MADRID (Reuters) - Spanish Socialist leader Pedro Sanchez said on Sunday he would launch a new bid to build an alliance with other opposition forces to challenge the conservative minority government, as his center-left party formally backed his re-appointment.
Sanchez made a surprise comeback in May when grassroots Socialist supporters re-elected him as leader eight months after he was ousted in an internal party rift.
Socialist delegates rubber-stamped his appointment at a meeting on Sunday, after months of turmoil following poor results in two inconclusive national elections in 2015 and 2016.
The Socialists came second behind the conservative People’s Party (PP) of Prime Minister Mariano Rajoy in those two ballots, but their score was severely dented as voters switched to a newer leftist rival, Podemos (“We Can”).
Sanchez’s attempts early last year to forge an alliance with Podemos and other parties fell flat, but on Sunday he urged rivals to unite against Rajoy in a fragmented parliament.
“We have an opportunity to come together every week with other parties in parliament to reverse and to dismantle a big part of the laws passed by the PP,” Sanchez told cheering party members in Madrid.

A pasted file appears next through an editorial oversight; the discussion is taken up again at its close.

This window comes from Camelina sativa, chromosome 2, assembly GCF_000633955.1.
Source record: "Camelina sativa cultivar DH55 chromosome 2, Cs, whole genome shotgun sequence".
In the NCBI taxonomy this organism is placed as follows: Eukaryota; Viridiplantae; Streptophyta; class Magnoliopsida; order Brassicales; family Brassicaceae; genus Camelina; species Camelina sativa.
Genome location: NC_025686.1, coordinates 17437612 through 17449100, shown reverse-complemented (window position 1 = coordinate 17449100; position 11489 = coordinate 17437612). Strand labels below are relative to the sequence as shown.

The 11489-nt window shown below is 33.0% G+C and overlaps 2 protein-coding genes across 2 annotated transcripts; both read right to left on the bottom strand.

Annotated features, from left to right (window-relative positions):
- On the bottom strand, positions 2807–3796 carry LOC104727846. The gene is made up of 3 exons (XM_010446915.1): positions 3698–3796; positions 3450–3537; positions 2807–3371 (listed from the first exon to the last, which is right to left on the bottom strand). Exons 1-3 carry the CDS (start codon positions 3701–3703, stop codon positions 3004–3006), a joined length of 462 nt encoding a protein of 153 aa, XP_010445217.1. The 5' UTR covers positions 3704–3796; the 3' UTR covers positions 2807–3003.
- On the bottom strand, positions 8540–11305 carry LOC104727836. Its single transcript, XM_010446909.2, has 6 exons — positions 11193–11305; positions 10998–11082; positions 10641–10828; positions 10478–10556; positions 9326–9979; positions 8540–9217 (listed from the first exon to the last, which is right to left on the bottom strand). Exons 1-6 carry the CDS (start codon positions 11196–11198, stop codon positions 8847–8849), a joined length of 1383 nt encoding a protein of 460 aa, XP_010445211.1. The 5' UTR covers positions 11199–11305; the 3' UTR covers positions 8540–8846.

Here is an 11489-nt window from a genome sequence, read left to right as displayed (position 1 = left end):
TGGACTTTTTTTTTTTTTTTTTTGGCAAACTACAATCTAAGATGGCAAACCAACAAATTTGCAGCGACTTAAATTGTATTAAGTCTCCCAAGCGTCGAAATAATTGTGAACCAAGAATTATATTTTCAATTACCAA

He said he would take aim at a PP labor reform which was criticized by unions for weakening workers’ rights, and added that the Socialists would form a group with other parties to coordinate which laws to block or undo.
“I will work tirelessly to build an alternative parliamentary majority to end this dark period of PP government,” Sanchez said.
Opposition forces have passed symbolic motions together and united to stall an education reform.
But Rajoy, in his second term in power, has still been able to pass measures such as a budget for 2017. Efforts to unseat him have failed.
A motion of no-confidence filed by Podemos against Rajoy was voted down last week. Sanchez did not mention on Sunday any plans to present one himself.
Podemos and centrist Ciudadanos (“Citizens”) - the third and fourth-biggest forces in parliament - disagree on economic policies and on how to deal with an independence drive in the region of Catalonia.
In the past, Sanchez shunned trying to get support from Catalan pro-independence parties.
The next test for Sanchez and Rajoy will come during negotiations for the 2018 budget this summer.
The PP plans to raise the national spending limit for the first time in three years as economic growth powers ahead, El Pais reported on Saturday.
Reporting by Sarah White; Editing by Edmund Blair